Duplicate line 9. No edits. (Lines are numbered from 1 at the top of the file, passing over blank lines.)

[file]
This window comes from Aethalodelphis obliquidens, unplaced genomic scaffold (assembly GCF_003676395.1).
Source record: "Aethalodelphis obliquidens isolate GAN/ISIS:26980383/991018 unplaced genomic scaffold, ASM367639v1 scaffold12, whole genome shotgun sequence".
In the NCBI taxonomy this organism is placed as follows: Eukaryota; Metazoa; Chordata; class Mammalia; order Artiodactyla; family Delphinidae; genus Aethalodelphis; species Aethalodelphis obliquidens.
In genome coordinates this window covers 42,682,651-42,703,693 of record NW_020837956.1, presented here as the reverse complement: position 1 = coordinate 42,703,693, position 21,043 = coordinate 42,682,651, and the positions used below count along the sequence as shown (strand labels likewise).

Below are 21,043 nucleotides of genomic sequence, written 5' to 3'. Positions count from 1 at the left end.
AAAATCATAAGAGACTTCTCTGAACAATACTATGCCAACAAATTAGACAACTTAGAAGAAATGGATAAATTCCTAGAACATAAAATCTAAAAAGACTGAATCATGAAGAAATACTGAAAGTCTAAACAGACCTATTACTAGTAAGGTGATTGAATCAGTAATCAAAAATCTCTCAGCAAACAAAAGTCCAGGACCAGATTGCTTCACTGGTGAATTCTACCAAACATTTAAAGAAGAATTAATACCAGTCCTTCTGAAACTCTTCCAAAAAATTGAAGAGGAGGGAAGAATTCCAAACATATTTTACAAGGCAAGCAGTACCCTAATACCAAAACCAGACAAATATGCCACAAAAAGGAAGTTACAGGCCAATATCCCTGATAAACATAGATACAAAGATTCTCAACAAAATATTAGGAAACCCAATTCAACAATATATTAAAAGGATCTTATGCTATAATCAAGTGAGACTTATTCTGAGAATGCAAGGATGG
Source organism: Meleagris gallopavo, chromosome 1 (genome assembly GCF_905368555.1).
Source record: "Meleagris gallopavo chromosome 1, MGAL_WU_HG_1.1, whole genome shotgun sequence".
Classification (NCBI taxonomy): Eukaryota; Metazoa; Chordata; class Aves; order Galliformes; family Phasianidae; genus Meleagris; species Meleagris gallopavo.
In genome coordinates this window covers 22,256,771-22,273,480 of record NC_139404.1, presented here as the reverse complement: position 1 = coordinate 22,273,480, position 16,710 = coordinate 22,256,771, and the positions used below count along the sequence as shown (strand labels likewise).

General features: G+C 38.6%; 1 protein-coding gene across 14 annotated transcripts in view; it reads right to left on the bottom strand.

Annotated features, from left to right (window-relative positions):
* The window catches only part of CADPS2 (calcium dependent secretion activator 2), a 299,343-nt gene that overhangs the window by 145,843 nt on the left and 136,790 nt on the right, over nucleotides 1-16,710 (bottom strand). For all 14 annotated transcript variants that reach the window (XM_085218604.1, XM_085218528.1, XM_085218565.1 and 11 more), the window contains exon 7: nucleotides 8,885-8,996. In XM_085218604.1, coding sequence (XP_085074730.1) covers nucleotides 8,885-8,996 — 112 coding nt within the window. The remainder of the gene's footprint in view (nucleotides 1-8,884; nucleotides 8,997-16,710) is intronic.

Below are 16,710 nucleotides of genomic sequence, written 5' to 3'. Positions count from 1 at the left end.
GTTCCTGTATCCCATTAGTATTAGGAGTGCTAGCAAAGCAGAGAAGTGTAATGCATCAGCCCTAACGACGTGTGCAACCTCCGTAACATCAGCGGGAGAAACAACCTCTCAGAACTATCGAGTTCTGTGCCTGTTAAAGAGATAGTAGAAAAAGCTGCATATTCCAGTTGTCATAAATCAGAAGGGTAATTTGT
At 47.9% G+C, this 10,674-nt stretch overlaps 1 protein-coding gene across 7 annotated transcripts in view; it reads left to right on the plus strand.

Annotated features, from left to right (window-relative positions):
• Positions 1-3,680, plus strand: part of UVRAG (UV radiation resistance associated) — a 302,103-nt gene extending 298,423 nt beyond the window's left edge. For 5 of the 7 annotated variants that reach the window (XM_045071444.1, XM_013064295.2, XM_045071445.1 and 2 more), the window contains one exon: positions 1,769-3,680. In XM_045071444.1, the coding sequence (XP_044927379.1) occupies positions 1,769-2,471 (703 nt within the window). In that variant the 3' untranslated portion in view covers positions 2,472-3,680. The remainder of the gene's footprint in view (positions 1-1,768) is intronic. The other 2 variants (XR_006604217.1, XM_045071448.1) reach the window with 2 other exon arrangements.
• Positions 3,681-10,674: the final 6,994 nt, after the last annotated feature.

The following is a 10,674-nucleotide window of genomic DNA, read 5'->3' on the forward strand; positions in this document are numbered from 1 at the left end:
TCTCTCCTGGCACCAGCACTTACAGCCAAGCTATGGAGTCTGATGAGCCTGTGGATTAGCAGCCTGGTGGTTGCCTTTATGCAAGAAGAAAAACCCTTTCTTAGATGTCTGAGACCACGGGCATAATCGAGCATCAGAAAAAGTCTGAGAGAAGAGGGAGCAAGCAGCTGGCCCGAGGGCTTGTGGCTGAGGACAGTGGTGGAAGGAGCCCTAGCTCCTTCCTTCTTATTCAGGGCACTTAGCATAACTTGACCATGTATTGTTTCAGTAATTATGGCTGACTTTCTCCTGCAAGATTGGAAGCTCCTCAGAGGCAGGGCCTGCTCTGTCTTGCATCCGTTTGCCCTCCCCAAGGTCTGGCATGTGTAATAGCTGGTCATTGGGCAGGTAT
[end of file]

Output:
Classification (NCBI taxonomy): Eukaryota; Metazoa; Chordata; class Aves; order Galliformes; family Phasianidae; genus Meleagris; species Meleagris gallopavo.